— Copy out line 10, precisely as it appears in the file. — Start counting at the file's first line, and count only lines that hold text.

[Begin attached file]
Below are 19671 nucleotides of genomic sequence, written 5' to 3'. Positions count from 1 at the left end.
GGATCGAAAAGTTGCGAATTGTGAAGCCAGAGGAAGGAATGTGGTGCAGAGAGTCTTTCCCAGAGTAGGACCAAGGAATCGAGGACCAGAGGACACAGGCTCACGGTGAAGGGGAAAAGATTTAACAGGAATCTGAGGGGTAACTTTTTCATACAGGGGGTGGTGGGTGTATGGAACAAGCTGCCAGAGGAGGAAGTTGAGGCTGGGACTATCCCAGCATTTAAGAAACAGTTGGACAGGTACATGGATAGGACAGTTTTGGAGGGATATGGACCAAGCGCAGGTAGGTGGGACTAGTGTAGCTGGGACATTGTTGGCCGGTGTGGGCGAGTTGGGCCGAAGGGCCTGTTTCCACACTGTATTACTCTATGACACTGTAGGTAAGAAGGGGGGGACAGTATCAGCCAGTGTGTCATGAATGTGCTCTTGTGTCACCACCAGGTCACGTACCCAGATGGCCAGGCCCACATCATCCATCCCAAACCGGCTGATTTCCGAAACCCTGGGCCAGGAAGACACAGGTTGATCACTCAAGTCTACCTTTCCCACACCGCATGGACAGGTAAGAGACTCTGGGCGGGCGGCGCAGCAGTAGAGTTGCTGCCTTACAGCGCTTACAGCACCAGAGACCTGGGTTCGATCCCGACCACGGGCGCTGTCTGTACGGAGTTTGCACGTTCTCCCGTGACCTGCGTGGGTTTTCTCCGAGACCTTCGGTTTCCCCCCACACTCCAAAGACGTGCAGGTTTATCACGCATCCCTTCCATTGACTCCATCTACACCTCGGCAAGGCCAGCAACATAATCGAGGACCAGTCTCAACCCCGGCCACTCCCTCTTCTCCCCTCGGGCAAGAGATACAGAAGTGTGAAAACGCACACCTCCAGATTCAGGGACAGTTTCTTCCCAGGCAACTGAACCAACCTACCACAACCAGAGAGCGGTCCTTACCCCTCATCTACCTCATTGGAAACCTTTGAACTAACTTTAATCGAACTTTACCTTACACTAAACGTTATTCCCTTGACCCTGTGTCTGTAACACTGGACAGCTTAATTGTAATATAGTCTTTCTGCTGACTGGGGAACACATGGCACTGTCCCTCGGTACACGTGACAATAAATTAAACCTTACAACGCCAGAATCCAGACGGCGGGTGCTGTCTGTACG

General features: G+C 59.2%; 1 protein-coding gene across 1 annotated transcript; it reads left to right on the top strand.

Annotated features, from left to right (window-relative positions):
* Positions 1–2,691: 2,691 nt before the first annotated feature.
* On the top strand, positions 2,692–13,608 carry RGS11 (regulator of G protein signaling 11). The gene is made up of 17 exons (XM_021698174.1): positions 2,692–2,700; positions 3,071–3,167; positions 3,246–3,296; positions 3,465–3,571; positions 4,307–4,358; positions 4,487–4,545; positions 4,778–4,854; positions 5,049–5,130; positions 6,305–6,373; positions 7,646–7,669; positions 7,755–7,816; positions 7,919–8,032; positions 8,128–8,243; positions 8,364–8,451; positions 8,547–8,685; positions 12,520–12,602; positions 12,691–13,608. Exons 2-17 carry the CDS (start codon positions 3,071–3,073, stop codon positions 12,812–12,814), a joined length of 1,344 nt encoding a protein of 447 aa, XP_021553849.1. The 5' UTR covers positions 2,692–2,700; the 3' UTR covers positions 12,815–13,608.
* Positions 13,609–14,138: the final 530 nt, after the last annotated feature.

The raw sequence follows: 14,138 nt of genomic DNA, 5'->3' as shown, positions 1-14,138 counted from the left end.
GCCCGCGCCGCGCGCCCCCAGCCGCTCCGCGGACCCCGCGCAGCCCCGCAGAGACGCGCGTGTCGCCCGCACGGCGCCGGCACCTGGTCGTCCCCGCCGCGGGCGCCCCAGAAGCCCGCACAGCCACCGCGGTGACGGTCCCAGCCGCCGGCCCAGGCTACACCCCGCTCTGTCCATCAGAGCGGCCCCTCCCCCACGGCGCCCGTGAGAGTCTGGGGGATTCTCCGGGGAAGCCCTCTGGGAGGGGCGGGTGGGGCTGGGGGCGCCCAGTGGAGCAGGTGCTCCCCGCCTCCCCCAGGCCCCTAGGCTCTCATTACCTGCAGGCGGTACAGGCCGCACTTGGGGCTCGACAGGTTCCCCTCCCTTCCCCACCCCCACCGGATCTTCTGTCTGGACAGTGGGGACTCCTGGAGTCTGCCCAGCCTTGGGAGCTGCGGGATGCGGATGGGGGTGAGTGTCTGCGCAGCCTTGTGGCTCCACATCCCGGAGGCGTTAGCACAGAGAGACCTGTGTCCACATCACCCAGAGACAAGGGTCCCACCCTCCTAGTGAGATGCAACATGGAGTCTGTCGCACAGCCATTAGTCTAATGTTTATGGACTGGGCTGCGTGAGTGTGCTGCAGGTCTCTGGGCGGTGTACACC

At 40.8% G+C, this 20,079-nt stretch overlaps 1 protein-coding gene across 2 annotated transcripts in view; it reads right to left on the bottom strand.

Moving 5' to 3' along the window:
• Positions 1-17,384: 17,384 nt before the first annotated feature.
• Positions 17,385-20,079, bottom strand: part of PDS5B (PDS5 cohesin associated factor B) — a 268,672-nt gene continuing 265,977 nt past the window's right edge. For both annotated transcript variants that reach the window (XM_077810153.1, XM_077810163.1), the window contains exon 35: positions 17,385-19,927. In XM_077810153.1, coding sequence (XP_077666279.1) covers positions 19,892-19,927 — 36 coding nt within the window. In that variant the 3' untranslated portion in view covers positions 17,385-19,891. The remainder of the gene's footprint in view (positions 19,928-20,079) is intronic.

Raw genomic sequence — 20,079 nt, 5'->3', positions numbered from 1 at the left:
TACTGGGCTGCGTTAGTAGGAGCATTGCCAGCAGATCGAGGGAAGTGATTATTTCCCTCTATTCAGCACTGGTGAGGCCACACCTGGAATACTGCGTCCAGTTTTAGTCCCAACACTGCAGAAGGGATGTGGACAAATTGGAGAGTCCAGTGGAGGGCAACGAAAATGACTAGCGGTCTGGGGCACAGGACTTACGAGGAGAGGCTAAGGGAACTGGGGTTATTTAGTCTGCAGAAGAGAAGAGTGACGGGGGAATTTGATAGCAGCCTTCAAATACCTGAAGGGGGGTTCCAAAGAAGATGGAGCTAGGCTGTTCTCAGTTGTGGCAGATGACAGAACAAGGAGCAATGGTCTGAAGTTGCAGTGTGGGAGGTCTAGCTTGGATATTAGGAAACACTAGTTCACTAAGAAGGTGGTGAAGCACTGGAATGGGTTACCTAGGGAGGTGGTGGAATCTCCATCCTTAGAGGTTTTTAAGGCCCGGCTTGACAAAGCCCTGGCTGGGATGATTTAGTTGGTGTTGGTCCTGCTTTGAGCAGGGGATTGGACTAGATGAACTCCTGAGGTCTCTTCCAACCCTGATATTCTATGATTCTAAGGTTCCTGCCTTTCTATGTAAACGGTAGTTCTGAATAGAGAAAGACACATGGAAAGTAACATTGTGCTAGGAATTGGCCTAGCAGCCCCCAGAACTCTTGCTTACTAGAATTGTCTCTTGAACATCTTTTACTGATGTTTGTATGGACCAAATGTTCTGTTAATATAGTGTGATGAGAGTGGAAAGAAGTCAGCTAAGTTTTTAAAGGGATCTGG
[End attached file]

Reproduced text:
At 40.8% G+C, this 20,079-nt stretch overlaps 1 protein-coding gene across 2 annotated transcripts in view; it reads right to left on the bottom strand.